On November 8, 2016, Massachusetts voters approved Question 4 to legalize the possession and recreational use of marijuana. The ballot initiative passed by a 53.6% to 46.4% margin. The law comes into effect quickly: recreational use and possession of marijuana will be legal for adults 21 years old or older on December 15, 2016 while the first license to sell recreational marijuana will be issued January 1, 2018. While the law will create a new legal industry and rules to regulate that industry, it will likely have little direct impact on most Massachusetts employers.
Question 4 and Its Effect on Employers
Question 4 permits an individual to possess up to one ounce of marijuana in public and up to ten ounces at home. An individual may also grow up to 12 marijuana plants in their home. This right to possess and use marijuana is limited to people 21 years old or older. Marijuana use is forbidden in public places and anywhere else that prohibits smoking. The law also creates a Cannabis Control Commission to write rules to regulate the recreational marijuana industry in Massachusetts.
While this new industry is coming quickly to Massachusetts, this new law will have little direct impact on most employers. Section 2(e) within the ballot initiative limits the effect of marijuana legalization in the workplace by explicitly stating that the statute does not require an employer to permit or accommodate marijuana use, possession, or intoxication in the workplace.
Importantly, the new law does nothing to change an employer’s current authority to make and enforce policies restricting the marijuana use of employees. Employers who currently can legally require drug tests of employees may continue to do so. Policies can continue to restrict employees’ marijuana use at work and should cover all aspects of a workplace, including performing off-site duties, driving company vehicles, and attending work-related functions.
Potential Privacy Problems
In light of the passage of Question 4, employers without a drug policy for employees and applicants may want to create one. However, employers need to be cautious when implementing or revising a drug testing policy. Drug testing employees can make employers liable for a violation of an employee’s privacy if the drug testing is not reasonable in relation to the employer’s business and the employee’s job duties.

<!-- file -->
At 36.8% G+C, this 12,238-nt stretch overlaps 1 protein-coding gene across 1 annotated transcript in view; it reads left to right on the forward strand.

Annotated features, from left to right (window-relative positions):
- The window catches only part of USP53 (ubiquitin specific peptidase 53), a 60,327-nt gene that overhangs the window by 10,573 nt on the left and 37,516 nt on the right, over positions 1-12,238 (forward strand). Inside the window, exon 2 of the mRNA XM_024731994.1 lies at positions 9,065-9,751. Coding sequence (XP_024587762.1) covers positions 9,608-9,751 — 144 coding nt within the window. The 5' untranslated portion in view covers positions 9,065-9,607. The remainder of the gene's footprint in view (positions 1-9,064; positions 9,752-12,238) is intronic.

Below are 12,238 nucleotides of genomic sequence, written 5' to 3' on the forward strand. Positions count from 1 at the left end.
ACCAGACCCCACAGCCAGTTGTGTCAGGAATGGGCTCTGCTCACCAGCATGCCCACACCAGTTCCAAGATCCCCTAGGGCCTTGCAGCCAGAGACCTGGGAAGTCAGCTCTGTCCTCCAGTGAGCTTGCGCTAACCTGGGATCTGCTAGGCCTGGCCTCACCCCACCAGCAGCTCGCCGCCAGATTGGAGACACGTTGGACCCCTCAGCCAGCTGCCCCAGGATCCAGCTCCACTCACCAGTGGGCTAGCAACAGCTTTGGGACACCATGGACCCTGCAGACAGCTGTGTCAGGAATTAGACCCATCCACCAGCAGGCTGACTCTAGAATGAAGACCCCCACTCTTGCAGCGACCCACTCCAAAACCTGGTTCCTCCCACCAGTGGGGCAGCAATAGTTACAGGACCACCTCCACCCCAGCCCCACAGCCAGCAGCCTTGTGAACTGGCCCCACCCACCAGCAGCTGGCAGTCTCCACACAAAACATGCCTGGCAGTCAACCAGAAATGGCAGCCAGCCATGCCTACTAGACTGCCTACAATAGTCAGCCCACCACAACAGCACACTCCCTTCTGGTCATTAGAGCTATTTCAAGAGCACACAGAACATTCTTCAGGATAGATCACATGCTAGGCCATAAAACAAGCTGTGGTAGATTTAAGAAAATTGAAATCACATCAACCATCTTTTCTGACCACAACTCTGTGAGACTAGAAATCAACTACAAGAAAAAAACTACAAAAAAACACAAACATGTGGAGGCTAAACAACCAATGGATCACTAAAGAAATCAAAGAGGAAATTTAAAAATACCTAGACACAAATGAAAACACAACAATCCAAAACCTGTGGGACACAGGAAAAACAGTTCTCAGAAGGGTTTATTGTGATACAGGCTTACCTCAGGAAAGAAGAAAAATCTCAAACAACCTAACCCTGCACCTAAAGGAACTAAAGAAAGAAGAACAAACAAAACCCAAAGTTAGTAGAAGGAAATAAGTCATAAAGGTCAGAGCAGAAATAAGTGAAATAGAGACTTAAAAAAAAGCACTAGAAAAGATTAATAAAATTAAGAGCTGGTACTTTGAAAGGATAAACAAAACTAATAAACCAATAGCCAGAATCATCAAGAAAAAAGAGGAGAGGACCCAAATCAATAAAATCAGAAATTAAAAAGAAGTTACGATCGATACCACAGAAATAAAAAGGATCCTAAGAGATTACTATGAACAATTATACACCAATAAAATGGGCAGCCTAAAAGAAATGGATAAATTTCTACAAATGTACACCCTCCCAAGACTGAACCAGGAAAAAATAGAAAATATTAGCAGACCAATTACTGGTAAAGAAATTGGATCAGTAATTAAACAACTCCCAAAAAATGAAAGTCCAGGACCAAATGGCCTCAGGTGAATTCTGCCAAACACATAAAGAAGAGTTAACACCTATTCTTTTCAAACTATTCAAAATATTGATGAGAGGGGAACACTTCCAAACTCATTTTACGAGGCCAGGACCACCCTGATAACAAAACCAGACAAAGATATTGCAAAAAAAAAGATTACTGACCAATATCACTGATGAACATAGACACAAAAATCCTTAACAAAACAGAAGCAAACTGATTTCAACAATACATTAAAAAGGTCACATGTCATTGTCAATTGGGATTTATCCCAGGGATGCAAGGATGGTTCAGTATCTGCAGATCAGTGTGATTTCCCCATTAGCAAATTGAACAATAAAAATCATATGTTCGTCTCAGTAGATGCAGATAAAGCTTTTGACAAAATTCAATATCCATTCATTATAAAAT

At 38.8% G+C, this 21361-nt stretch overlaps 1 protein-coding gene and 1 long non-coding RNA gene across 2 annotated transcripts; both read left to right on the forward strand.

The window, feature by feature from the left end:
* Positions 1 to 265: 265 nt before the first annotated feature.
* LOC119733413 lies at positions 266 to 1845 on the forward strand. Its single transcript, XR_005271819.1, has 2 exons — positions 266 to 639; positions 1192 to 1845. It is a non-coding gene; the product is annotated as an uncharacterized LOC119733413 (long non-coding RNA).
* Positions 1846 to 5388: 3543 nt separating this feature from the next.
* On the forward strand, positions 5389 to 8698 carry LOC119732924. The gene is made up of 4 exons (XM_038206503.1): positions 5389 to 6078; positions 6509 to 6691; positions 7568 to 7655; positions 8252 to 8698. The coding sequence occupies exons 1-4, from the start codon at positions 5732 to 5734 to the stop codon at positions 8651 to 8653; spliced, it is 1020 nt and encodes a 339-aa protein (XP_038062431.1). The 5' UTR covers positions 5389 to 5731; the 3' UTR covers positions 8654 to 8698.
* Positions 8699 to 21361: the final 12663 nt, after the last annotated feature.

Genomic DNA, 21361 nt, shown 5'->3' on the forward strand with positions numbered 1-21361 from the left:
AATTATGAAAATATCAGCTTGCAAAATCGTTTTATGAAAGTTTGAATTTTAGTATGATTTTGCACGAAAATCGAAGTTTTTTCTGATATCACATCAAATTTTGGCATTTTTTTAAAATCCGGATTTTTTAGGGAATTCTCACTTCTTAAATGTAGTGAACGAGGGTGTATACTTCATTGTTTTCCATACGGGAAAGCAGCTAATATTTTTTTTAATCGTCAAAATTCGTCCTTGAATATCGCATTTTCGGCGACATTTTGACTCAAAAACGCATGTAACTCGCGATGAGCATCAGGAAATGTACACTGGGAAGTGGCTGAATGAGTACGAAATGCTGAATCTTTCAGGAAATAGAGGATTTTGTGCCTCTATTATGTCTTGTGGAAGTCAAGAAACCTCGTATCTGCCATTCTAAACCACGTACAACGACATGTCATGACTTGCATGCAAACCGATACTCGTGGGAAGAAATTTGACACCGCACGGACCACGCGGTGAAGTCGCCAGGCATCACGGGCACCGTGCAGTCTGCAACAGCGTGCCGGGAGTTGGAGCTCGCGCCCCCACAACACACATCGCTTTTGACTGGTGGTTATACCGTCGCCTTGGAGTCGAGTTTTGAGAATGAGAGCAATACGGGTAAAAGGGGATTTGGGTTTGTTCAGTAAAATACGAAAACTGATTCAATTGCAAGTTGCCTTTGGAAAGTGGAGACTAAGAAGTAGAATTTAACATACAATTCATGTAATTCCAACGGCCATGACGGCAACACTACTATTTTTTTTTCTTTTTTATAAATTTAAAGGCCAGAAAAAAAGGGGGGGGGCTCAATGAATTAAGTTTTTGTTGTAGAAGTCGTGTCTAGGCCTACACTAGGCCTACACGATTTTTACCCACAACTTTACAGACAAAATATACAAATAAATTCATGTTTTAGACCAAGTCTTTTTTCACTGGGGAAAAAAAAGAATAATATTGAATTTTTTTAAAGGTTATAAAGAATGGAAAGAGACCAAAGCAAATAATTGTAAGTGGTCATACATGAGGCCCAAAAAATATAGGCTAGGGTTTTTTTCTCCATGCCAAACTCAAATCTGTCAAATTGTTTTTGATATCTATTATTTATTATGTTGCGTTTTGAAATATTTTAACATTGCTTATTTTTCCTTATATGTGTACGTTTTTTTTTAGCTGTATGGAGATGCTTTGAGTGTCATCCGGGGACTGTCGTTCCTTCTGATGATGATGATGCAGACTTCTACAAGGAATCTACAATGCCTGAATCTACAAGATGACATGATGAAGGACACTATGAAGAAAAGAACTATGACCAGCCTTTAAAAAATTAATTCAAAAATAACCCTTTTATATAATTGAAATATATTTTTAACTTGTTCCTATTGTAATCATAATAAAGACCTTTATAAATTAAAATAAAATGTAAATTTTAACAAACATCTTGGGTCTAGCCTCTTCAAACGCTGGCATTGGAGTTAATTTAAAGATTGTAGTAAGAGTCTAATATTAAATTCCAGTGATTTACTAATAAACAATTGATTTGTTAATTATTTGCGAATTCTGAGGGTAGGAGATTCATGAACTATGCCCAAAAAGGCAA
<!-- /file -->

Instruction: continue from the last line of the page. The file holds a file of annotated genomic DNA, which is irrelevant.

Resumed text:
What is “reasonable” when it comes to drug testing employees? That analysis is fact-dependent, but factors include whether an employer had productivity or safety issues attributable to employee substance use, whether employees have advance notice of a testing program, and whether an employee’s errors could possibly result in harm to health, safety, or national security. Any drug testing policy must have procedural safeguards to protect employees’ privacy.
Privacy concerns have been a consistent issue as employers grapple with increasingly legal marijuana use. In 2012, Massachusetts voters approved a ballot question allowing medical marijuana. Since that law came into effect, one of limited cases addressing an employee’s use of medical marijuana allowed an employer to escape liability for everything except for an employee’s invasion of privacy claim. In that case, an employee who used doctor-prescribed marijuana to treat her Crohn’s disease was terminated for her marijuana use. She sued her employer for disability discrimination, violations of the medical marijuana statute, and invasion of privacy. The Superior Court dismissed most claims of the employee’s claims because marijuana remained illegal federally. The only claim that remained was the employee’s invasion of privacy claim. That claim was based on the premise that the drug test was unreasonable given her job duties and her employer’s business. While the dismissal is being appealed, it appears that employers can terminate an employee for medical marijuana use and avoid any liability, assuming that the drug test of the employee was legal.
With Massachusetts voters legalizing recreational marijuana on the state level, employers do not have to accommodate employee marijuana use. Employers maintain their rights to implement and enforce drug policies, but these polices must be reasonable in relation to the employer’s business and the employee’s duties in order to be legal. If you have any questions about implementing or revising a drug policy, please contact one of Conn Kavanaugh’s employment lawyers for assistance.